The samples irradiated with beam of accelerated charged particles or stream of neutrons are called “targets”. The art of target preparation (“targetry”) is a cross between chemistry, physics and technical as well as manual skills. It is very useful to have some knowledge of crystallography, metallurgy, and vacuum technology at least on a basic level.
Targets used in nuclear research have various shapes and dimensions, thicknesses, physical (solid, liquid, gaseous) and chemical (elemental or compound) forms. They can be self-supporting or on a backing, they can be exposed to irradiation inside the accelerator, or in external set-ups on the beam lines.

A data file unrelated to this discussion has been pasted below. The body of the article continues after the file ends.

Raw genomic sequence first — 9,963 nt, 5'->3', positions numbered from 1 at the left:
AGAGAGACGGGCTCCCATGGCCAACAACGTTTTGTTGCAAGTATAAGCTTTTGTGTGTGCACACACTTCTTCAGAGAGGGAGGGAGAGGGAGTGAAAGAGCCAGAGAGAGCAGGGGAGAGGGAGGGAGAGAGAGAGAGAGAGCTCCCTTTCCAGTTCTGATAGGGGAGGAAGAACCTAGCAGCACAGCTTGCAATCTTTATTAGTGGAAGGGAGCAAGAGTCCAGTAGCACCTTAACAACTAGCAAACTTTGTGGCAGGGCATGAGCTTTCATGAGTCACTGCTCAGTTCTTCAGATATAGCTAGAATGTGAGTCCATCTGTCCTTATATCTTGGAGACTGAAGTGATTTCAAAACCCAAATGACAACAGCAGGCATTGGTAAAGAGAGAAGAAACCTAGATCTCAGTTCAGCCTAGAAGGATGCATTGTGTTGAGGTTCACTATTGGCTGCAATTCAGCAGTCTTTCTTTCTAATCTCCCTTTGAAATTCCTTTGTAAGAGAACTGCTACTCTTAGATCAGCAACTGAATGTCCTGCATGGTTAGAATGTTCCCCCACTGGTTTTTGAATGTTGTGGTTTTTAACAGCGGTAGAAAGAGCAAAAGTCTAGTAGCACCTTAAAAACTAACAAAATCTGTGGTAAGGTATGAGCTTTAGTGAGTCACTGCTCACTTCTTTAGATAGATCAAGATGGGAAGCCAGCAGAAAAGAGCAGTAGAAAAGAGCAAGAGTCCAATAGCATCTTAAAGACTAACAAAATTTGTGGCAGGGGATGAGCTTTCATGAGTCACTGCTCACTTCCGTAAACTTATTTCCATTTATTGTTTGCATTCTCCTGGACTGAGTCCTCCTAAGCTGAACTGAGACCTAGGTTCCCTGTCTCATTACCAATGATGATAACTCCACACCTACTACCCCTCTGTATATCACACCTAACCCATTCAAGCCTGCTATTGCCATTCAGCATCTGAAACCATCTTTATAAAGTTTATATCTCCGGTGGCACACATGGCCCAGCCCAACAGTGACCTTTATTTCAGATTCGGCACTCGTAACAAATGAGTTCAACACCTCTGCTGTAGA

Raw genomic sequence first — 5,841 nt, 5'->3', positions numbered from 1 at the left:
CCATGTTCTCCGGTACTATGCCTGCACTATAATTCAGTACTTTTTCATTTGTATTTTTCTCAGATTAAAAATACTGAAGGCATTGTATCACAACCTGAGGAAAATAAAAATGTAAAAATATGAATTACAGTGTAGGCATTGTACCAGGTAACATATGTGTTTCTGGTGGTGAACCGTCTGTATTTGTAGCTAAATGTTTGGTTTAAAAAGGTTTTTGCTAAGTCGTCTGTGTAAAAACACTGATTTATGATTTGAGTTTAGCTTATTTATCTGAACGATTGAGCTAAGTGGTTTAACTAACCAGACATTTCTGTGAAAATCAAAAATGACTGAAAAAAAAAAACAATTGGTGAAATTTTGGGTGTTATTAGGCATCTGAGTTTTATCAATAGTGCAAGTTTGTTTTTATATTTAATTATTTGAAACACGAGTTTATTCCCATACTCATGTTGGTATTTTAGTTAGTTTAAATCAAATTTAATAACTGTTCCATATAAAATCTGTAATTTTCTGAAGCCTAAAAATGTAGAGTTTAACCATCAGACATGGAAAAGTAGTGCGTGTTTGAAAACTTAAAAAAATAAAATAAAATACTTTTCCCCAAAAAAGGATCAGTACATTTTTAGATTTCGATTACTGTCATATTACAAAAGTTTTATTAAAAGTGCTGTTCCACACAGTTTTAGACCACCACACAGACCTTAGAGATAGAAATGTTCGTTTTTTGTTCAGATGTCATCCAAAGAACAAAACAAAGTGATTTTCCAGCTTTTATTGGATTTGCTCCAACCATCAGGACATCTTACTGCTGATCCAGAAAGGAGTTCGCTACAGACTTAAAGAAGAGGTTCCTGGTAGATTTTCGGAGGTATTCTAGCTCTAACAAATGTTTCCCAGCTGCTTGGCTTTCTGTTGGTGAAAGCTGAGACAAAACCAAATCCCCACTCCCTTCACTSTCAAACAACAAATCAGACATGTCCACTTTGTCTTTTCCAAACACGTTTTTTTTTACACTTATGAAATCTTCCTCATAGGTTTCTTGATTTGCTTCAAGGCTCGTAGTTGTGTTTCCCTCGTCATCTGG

All these parameters influence a choice of the method suitable for production of any particular target. The variety of targets parameters, the form of available starting material and its frequently limited amount, as very often target is to be produced from an enriched expensive isotope, and the experimental requirements (beam type and intensity) make it difficult to create any rough indications of best production technique for a specific target. More about solutions for these problems you may try to find in publications provided by INTDS bibliography index.
Example of frames (made of plexi, stainless steel, aluminium) used for targets mounting.
Photo on the left shows: 8 μg/cm2 carbon foil stretched over 9 cm×12 cm aperture,
top right: back and rear of the 5 mm dia. Te spot (5.5 mg/cm2) deposited by evaporation on 40 μg/cm2 carbon foil, mounted on the frame with 15 mm aperture,
bottom left: 35 μg/cm2 polyimide foil (inner ø 8 cm) covered with 120 μg/cm2 gold and on the right: spot of 233U prepared by electrodeposition on the steel backing (placed in a container used for shipping).